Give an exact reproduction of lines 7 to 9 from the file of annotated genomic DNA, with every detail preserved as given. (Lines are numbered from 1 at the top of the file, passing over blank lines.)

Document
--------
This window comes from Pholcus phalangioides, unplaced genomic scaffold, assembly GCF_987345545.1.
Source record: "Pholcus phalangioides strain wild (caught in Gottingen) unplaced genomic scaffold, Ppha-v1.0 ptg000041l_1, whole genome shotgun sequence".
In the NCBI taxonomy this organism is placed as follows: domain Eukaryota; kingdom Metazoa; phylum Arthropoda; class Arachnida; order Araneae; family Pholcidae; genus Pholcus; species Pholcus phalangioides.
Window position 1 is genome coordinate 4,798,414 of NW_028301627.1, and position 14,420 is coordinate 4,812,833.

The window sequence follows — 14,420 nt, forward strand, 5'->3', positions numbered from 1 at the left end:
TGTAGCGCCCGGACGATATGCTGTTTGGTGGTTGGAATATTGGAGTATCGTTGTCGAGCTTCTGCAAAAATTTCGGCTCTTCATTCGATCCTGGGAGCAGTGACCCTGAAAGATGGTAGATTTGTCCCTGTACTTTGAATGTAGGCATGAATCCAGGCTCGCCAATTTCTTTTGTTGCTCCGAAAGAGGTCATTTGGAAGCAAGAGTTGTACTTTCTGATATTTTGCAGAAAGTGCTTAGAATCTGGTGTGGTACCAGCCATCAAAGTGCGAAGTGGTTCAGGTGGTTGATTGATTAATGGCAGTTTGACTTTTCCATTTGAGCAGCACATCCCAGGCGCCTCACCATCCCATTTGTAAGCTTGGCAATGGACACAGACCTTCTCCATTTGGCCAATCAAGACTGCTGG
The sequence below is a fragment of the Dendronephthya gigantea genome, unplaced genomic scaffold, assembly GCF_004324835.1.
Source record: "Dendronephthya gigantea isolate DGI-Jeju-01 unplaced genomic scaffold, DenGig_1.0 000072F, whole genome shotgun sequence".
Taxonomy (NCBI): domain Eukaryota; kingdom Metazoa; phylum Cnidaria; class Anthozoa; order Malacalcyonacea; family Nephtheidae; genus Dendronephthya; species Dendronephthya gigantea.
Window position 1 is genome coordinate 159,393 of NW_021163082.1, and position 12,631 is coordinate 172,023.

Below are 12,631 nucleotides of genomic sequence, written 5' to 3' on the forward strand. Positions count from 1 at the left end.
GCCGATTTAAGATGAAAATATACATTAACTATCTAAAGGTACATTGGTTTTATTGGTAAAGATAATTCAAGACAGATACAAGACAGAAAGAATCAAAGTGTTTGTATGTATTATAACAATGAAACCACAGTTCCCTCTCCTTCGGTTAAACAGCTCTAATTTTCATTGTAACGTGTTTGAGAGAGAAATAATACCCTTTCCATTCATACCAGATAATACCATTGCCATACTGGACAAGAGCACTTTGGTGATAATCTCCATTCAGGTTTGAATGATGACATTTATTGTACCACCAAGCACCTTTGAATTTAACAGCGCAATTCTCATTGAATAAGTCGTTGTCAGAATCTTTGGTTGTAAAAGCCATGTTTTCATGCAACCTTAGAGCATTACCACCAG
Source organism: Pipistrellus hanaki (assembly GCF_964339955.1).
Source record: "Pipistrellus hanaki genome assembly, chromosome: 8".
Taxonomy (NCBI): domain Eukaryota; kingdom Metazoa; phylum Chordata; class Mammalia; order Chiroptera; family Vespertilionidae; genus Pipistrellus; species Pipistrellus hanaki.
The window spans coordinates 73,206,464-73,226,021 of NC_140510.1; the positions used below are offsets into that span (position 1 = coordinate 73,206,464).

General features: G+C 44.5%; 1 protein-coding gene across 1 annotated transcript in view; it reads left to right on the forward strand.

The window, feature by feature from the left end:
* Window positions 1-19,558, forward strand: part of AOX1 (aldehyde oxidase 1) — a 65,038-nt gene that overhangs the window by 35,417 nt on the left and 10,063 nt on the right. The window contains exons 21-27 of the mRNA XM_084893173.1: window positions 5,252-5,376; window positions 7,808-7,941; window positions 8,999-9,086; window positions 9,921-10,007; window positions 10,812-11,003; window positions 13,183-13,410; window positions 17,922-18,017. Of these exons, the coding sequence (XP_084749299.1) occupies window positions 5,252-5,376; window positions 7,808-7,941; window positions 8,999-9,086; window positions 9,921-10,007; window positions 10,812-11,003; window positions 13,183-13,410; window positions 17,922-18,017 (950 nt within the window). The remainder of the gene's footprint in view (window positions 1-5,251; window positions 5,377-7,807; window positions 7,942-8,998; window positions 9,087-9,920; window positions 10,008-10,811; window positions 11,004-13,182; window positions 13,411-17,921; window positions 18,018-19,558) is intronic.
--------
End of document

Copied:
The sequence below is a fragment of the Dendronephthya gigantea genome, unplaced genomic scaffold, assembly GCF_004324835.1.
Source record: "Dendronephthya gigantea isolate DGI-Jeju-01 unplaced genomic scaffold, DenGig_1.0 000072F, whole genome shotgun sequence".
Taxonomy (NCBI): domain Eukaryota; kingdom Metazoa; phylum Cnidaria; class Anthozoa; order Malacalcyonacea; family Nephtheidae; genus Dendronephthya; species Dendronephthya gigantea.